In July 2010, a group of media and electronics companies have announced an agreement on an all-formats system called UltraViolet for digital downloads. The single standard will, at least in theory, allow the consumer to purchase films to be viewed on any device — a computer, smartphone, game console, Blu-ray player, and television. And it sounds like something Apple would like, but that remains to be seen.
Backed by 48 companies — including film studios such as Paramount, Warner Bros., Sony and Fox, and tech firms like Microsoft, Toshiba, Panasonic as well as Intel and Comcast — the consortium, called the Digital Entertainment Content Ecosystem (DECE) covers the spectrum of entertainment, software, hardware, and retail companies. The only holdouts are the Walt Disney Company, which has developed its own system called KeyChest, and, yep, Apple.
According to the DECE, consumers will be able to create free, cloud-based UltraViolet accounts, which will include a digital rights locker and allow them to manage all of their UltraViolet-branded content, regardless of where it was purchased. UltraViolet is designed for UltraViolet-enabled movies and TV shows to be available in traditional physical stores, online movie stores, and on the growing number of web-based services that let consumers download content through game consoles, smart phones, Internet-connected TVs and Blu-ray players — as well the new devices being invented every day.
With UltraViolet, due to start rolling this spring, consumers will purportedly be able to shop at their choice of participating retailers — including stores with whom they already have relationships. A few clicks will link a retail account to the UltraViolet Account. Then consumers simply shop as usual; when they make purchases, a right is automatically added to their UltraViolet Account, unlocking the benefits of UltraViolet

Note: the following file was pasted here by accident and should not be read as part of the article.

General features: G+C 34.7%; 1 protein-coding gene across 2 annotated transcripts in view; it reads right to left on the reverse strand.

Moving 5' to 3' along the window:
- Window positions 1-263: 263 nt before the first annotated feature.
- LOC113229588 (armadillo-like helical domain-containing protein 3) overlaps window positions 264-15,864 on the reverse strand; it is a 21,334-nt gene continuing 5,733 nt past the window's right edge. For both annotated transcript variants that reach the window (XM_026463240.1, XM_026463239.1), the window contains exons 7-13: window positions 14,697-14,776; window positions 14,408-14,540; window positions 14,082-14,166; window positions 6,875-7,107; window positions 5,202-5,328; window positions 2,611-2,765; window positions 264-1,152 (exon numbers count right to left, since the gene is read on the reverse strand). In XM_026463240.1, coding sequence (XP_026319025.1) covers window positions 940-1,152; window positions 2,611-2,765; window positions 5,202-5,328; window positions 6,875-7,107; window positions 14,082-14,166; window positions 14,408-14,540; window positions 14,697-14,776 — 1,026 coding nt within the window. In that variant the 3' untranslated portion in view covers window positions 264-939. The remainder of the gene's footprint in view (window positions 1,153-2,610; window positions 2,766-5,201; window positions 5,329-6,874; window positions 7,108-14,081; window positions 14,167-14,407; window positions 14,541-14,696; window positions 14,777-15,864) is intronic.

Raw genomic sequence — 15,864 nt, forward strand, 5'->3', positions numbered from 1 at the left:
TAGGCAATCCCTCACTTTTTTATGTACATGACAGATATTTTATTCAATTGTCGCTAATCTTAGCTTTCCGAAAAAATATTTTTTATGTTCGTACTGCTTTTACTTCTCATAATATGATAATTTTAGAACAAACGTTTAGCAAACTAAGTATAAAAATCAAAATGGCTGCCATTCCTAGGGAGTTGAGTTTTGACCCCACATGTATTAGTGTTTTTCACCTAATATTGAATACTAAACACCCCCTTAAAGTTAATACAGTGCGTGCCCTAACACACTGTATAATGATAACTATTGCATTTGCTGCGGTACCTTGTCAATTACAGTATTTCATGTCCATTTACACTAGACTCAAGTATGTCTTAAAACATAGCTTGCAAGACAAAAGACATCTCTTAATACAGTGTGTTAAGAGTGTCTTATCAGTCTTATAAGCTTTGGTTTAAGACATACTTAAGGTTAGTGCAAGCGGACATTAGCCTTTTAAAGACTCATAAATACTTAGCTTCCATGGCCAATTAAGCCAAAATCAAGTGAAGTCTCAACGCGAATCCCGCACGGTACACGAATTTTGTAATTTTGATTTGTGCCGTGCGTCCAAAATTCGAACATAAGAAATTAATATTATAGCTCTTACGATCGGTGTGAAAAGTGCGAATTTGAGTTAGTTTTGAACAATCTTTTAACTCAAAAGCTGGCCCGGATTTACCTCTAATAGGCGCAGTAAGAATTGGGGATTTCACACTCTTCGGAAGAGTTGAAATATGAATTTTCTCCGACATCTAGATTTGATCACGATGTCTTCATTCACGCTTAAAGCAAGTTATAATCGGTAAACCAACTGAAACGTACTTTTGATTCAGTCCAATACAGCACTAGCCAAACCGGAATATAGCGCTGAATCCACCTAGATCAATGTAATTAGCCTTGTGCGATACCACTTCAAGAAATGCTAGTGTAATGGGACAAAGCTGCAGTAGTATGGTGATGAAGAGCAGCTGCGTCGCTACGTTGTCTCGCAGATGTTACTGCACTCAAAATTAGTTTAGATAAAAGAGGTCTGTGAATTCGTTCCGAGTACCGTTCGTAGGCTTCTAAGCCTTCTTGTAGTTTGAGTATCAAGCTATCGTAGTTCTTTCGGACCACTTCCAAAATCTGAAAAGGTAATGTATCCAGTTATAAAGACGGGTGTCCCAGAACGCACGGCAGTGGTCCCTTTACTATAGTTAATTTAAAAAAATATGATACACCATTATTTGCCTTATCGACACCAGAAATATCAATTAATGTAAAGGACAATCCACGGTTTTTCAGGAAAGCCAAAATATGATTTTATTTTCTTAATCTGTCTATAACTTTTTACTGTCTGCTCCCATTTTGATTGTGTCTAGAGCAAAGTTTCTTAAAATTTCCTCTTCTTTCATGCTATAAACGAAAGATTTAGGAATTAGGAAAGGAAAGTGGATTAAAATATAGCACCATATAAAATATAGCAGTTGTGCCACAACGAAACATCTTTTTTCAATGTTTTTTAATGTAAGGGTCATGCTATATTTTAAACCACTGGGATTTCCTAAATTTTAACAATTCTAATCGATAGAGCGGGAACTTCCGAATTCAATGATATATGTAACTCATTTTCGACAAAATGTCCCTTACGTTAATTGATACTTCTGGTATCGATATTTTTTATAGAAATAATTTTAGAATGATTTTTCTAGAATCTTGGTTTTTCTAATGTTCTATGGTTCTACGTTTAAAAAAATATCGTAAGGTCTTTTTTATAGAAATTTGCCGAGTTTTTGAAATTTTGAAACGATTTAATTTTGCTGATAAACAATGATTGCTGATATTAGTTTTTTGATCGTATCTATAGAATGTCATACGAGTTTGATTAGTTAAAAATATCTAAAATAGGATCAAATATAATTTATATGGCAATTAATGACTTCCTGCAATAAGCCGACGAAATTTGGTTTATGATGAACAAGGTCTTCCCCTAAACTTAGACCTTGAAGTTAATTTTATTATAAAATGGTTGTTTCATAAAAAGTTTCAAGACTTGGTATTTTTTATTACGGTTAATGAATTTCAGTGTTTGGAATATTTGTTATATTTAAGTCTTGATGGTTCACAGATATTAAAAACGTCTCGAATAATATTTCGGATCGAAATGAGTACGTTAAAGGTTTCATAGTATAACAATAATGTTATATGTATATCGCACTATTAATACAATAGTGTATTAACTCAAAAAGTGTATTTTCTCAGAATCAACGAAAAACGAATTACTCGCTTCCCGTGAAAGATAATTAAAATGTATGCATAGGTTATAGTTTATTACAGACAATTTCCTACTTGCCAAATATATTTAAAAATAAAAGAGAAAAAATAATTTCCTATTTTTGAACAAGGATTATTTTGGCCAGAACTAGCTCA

UltraViolet is designed with families in mind, according to the DECE. Multiple UltraViolet devices can share a single UltraViolet Account, which means that Bobby’s smart phone, Sally’s laptop, Jimmy’s game console and Mom & Dad’s TV can all access the same UltraViolet content.
The UltraViolet experience will be powered by a cloud-based UltraViolet Account, which will include a Digital Rights Locker and account management functionality. Consumers will be able to create an UltraViolet Account, free of charge, via one of the participating UltraViolet service providers or through the UltraViolet web site. Once created, this account will purportedly allow consumers to access and manage all of their UltraViolet entertainment, regardless of where it was purchased.
However, UltraViolet could end up in a format war with Disney’s Keychest. Apple might side with its buddy, Disney (Apple CEO Steve Jobs is on the Disney board of directors) or decide to do its own thing, resulting in a format war.
Disney officials said the goal of KeyChest is to make it easy for viewers to see a movie accessed from various outlets and to address the issue of compatibility in maneuvering content from device to device as well as limited storage space on consumers’ hard drives.
With KeyChest, a consumer can buy a movie from a participating store. That customer’s account with other participating services, such as telecom services or cable companies, would be updated to show the film is available for viewing. Purportedly, Disney envisions KeyChest as a program that retailers can tap into to verify that consumers have already purchased the right to access a movie, and then make that movie available to the consumer across different devices.
As for UltraViolet, as Peter Kakfa of All Things D (http://macte.ch/7OVrR) notes, the fact that Apple isn’t playing along is a huge problem. “… Steve Jobs has been very successful at tending a walled garden. And if UltraViolet really works, it means he’d be letting someone else manage Apple customers’ media, and letting all that work he’s put into nurturing the Mac/iTunes/iOS ecosystem go to waste.”
What’s more, the effort faces some big obstacles, including the fact that some critics have complained that UltraViolet is just another form of DRM (digital rights management) in disguise.
So don’t expect Apple to jump on the UltraViolet bandwagon. But will it go with Disney’s Keychest? Come back Monday ….
— Dennis Sellers